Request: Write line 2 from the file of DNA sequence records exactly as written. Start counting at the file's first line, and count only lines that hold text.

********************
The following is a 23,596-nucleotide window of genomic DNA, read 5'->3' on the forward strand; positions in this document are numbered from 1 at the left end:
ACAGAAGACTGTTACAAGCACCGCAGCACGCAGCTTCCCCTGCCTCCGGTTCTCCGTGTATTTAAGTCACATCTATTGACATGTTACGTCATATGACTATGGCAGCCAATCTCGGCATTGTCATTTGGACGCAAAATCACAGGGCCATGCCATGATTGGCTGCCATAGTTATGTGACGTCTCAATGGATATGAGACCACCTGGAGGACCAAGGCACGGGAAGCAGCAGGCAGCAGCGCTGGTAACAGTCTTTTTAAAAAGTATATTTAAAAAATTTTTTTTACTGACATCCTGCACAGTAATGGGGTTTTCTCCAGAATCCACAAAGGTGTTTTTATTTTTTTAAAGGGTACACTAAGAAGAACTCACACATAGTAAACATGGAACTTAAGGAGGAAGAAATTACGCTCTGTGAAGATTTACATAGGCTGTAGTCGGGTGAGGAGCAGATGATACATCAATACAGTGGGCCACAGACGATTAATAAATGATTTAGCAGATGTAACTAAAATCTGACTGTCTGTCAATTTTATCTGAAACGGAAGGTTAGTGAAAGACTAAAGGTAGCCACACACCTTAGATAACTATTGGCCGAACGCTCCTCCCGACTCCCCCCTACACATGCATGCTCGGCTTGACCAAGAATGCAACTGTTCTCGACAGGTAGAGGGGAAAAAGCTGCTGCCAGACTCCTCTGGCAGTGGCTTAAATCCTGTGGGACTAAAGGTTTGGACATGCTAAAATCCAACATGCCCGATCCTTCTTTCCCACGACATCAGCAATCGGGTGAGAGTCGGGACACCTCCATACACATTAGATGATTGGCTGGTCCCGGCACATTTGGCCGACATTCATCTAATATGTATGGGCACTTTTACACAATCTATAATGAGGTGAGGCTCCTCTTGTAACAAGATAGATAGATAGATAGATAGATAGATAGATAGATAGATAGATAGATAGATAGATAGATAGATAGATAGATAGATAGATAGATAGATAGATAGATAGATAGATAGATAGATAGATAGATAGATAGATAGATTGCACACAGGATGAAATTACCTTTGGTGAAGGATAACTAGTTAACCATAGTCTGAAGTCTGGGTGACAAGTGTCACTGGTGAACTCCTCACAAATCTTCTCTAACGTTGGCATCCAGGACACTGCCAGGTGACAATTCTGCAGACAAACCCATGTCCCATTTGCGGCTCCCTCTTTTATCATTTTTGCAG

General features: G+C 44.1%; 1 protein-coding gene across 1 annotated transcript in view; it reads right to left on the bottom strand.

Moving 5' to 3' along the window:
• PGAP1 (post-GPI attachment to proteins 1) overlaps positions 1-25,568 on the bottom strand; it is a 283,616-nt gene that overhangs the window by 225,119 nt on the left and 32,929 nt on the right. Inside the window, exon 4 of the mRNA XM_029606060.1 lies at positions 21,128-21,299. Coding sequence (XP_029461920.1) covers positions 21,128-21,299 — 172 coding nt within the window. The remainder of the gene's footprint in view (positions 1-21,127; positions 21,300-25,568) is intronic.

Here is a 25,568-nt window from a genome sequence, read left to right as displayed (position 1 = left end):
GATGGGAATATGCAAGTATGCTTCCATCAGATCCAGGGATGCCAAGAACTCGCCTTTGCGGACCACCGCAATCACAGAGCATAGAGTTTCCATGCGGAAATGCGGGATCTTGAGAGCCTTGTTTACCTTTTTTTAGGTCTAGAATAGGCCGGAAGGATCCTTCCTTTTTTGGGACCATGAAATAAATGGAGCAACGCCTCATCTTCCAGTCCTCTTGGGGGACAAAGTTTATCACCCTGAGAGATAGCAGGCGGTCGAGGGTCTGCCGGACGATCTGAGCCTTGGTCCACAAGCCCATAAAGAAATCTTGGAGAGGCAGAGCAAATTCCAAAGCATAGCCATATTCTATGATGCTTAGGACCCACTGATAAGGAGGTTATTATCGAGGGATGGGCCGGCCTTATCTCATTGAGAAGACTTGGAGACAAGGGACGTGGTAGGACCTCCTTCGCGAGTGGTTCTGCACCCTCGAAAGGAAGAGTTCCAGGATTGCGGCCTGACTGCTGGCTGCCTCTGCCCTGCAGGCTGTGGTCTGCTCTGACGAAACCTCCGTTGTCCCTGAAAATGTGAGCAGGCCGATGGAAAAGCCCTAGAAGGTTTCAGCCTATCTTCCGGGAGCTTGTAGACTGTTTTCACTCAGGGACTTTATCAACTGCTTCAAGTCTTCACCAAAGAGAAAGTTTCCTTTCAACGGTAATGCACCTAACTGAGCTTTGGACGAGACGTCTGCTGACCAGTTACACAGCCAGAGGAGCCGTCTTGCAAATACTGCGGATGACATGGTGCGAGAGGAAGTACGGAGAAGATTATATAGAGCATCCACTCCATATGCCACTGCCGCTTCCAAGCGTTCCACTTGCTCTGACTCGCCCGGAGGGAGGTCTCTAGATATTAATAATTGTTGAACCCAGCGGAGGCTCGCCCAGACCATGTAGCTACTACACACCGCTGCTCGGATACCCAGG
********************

ACAGAAGACTGTTACAAGCACCGCAGCACGCAGCTTCCCCTGCCTCCGGTTCTCCGTGTATTTAAGTCACATCTATTGACATGTTACGTCATATGACTATGGCAGCCAATCTCGGCATTGTCATTTGGACGCAAAATCACAGGGCCATGCCATGATTGGCTGCCATAGTTATGTGACGTCTCAATGGATATGAGACCACCTGGAGGACCAAGGCACGGGAAGCAGCAGGCAGCAGCGCTGGTAACAGTCTTTTTAAAAAGTATATTTAAAAAATTTTTTTTACTGACATCCTGCACAGTAATGGGGTTTTCTCCAGAATCCACAAAGGTGTTTTTATTTTTTTAAAGGGTACACTAAGAAGAACTCACACATAGTAAACATGGAACTTAAGGAGGAAGAAATTACGCTCTGTGAAGATTTACATAGGCTGTAGTCGGGTGAGGAGCAGATGATACATCAATACAGTGGGCCACAGACGATTAATAAATGATTTAGCAGATGTAACTAAAATCTGACTGTCTGTCAATTTTATCTGAAACGGAAGGTTAGTGAAAGACTAAAGGTAGCCACACACCTTAGATAACTATTGGCCGAACGCTCCTCCCGACTCCCCCCTACACATGCATGCTCGGCTTGACCAAGAATGCAACTGTTCTCGACAGGTAGAGGGGAAAAAGCTGCTGCCAGACTCCTCTGGCAGTGGCTTAAATCCTGTGGGACTAAAGGTTTGGACATGCTAAAATCCAACATGCCCGATCCTTCTTTCCCACGACATCAGCAATCGGGTGAGAGTCGGGACACCTCCATACACATTAGATGATTGGCTGGTCCCGGCACATTTGGCCGACATTCATCTAATATGTATGGGCACTTTTACACAATCTATAATGAGGTGAGGCTCCTCTTGTAACAAGATAGATAGATAGATAGATAGATAGATAGATAGATAGATAGATAGATAGATAGATAGATAGATAGATAGATAGATAGATAGATAGATAGATAGATAGATAGATAGATAGATAGATAGATAGATAGATAGATTGCACACAGGATGAAATTACCTTTGGTGAAGGATAACTAGTTAACCATAGTCTGAAGTCTGGGTGACAAGTGTCACTGGTGAACTCCTCACAAATCTTCTCTAACGTTGGCATCCAGGACACTGCCAGGTGACAATTCTGCAGACAAACCCATGTCCCATTTGCGGCTCCCTCTTTTATCATTTTTGCAG